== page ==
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ARISS Event - Sanderson High School Thursday at 17:30UTC



The next International Space Station's Expedition 12 ARISS school contact
will be with students at the Sanderson High School in Sanderson, Texas, USA
on Thursday, 08 December 2005. The event is scheduled to begin at
approximately 17:30 UTC.

This contact will be direct between stations NA1SS and KD5HYB, so it should
be audible to anyone in the southwest United States and northern portions of
Mexico listening in on the 145.80 MHz downlink. The participants are
expected to conduct the conversation in English. 

"Sanderson is a very small community in the Chihuahuan Desert. Our total
school population, grades Pre-K through 12 is around 100 students. The space
station contact has been and will continue to be integrated into the math,
science, English and art curriculums. All students saw a video of the recent
space walk and discussed it in their science classes. In art class the
elementary students drew posters reflecting their knowledge of space. The
middle school students integrated both math and science when they built
scale models of the space station. The high school students wrote essays for
English, and will study orbits of planets and satellites in math and science
classes."

Students will ask as many of the following questions as time allows:  
 1. How many astronauts are there?
 2. How do you go to the bathroom in space?
 3. How does it feel in zero gravity?
 4. Have you always wanted to go into space?
 5. How do you like being an astronaut?
 6. What type of exercise do you do to stay in shape?
 7. Does the weather change in space?
 8. How does living in space affect your emotional state of mind?
 9. How does gravity affect the body?
10. How would you describe the experience of re-entry?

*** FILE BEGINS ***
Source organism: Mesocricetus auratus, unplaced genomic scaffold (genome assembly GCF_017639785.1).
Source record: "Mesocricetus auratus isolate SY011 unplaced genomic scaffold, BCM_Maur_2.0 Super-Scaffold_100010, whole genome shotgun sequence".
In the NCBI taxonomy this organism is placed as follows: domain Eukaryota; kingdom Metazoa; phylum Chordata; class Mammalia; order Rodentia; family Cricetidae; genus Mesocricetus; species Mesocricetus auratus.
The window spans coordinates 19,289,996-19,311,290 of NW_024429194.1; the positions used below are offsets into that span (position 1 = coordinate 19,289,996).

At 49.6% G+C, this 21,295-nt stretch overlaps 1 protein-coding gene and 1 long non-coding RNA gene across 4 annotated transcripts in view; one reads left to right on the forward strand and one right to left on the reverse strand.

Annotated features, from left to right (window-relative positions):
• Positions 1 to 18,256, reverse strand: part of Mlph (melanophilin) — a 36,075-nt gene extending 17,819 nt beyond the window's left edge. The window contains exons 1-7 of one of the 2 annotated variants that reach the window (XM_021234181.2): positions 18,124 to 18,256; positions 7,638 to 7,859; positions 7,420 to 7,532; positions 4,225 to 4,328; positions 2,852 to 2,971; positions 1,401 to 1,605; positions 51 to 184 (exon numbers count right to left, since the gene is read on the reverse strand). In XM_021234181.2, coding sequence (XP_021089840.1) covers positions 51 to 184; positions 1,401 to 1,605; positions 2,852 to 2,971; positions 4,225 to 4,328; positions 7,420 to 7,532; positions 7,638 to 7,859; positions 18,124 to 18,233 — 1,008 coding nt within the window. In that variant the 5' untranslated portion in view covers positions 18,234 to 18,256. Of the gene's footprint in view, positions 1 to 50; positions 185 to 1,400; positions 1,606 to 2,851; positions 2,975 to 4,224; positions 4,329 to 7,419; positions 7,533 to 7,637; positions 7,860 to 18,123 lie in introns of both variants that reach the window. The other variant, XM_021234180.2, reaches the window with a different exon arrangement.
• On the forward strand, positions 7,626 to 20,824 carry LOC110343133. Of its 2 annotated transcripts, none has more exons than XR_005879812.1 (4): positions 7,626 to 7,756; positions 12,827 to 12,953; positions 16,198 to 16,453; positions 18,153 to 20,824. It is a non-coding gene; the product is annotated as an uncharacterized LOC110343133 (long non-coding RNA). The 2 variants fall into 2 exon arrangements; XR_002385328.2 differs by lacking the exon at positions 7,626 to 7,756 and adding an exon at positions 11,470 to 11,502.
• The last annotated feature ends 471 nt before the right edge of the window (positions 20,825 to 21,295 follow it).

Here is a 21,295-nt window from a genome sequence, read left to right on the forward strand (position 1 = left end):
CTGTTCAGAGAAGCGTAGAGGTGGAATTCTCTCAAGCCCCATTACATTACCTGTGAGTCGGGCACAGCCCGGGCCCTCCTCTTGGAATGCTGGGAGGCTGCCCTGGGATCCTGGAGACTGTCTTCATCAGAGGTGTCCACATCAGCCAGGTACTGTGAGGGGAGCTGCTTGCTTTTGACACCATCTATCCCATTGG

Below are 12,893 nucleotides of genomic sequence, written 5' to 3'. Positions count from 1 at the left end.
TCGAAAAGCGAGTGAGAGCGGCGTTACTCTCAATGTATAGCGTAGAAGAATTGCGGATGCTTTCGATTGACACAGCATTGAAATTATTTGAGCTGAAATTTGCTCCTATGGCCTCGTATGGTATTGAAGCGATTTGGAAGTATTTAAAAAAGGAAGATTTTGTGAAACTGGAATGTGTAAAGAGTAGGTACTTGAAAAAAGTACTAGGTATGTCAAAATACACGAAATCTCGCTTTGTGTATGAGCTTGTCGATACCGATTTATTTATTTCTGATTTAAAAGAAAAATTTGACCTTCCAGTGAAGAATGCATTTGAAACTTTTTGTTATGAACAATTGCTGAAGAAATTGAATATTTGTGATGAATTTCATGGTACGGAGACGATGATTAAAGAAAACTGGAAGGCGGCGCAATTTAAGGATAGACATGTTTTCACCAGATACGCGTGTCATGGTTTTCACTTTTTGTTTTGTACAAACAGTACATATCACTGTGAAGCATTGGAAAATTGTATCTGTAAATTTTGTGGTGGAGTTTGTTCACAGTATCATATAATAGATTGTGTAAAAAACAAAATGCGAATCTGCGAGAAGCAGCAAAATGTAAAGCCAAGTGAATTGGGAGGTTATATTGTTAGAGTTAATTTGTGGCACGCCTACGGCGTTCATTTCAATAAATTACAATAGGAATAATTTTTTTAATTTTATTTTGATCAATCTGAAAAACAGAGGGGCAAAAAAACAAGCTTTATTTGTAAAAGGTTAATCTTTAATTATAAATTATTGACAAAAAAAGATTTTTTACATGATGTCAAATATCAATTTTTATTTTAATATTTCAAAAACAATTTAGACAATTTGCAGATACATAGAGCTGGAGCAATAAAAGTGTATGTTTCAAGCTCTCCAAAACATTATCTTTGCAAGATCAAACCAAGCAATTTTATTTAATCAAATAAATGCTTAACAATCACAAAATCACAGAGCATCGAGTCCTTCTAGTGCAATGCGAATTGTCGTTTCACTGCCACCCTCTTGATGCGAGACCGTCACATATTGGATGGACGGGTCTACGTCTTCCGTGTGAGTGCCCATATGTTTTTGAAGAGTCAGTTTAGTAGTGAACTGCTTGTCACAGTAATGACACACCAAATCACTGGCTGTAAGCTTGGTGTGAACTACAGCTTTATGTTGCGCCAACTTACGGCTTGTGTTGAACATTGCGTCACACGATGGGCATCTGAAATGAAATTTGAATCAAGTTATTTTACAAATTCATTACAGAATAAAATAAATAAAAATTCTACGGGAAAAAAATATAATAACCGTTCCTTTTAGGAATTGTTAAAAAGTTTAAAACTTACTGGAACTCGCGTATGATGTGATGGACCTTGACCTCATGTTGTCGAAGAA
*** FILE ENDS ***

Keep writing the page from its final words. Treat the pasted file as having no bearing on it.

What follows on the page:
11. How many astronauts stay on the space station?
12. What do you eat while you are in the space station?
13. How does Earth look from space during the day and at night?
14. How does the space station get its power?
15. How do you like it in space?
16. In space do you get to eat any type of sweets like candy or cake?
17. Can you see the Earth rotate?
18. What has been the most intriguing aspect of space for you?
19. What qualifications does your job require?
20. Is traveling in space like being in the army, since you never know
for sure when you'll be coming home?

Please note, the amateur equipment on the ISS will be turned off prior to
the beginning of the contact.  It will be returned to service as quickly as
possible after that event. Information about the next scheduled ARISS
contact can be found at http://www.rac.ca/ariss/upcoming.htm#NextContact.
Next planned event(s):
Mt Carmel High School, San Diego, CA, USA Thu 2005-12-15  15:42 UTC

 ARISS is an international educational outreach program partnering the
participating space agencies, NASA, Russian Space Agency, ESA, CNES, JAXA,
and CSA, with the AMSAT and IARU organizations from participating countries.
ARISS offers an opportunity for students to experience the excitement of
Amateur Radio by talking directly with crewmembers on-board the
International Space Station. Teachers, parents and communities see, first
hand, how Amateur Radio and crewmembers on ISS can energize youngsters'
interest in science, technology, and learning. Further information on the
ARISS program is available on the website http://www.rac.ca/ariss
(graciously hosted by the Radio Amateurs of Canada). 

Thank you & 73,
Kenneth - N5VHO
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